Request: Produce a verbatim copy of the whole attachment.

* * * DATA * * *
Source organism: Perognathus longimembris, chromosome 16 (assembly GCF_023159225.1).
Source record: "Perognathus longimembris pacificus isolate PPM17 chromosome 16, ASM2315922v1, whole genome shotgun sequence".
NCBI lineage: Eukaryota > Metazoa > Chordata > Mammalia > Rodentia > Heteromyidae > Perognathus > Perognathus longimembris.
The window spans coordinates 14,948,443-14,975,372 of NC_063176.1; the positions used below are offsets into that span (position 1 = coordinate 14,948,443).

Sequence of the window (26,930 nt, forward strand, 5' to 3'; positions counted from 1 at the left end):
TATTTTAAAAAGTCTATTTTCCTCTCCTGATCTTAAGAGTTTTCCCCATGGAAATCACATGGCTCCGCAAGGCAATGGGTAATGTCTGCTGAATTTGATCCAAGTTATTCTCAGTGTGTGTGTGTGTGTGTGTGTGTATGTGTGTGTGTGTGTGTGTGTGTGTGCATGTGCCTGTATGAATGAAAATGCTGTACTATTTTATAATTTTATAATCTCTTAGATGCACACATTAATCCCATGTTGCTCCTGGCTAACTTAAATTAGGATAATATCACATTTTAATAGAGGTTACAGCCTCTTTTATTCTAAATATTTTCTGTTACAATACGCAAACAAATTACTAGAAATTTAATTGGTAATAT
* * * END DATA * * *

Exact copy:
Source organism: Perognathus longimembris, chromosome 16 (assembly GCF_023159225.1).
Source record: "Perognathus longimembris pacificus isolate PPM17 chromosome 16, ASM2315922v1, whole genome shotgun sequence".
NCBI lineage: Eukaryota > Metazoa > Chordata > Mammalia > Rodentia > Heteromyidae > Perognathus > Perognathus longimembris.
The window spans coordinates 14,948,443-14,975,372 of NC_063176.1; the positions used below are offsets into that span (position 1 = coordinate 14,948,443).

Sequence of the window (26,930 nt, forward strand, 5' to 3'; positions counted from 1 at the left end):
TATTTTAAAAAGTCTATTTTCCTCTCCTGATCTTAAGAGTTTTCCCCATGGAAATCACATGGCTCCGCAAGGCAATGGGTAATGTCTGCTGAATTTGATCCAAGTTATTCTCAGTGTGTGTGTGTGTGTGTGTGTGTATGTGTGTGTGTGTGTGTGTGTGTGTGCATGTGCCTGTATGAATGAAAATGCTGTACTATTTTATAATTTTATAATCTCTTAGATGCACACATTAATCCCATGTTGCTCCTGGCTAACTTAAATTAGGATAATATCACATTTTAATAGAGGTTACAGCCTCTTTTATTCTAAATATTTTCTGTTACAATACGCAAACAAATTACTAGAAATTTAATTGGTAATAT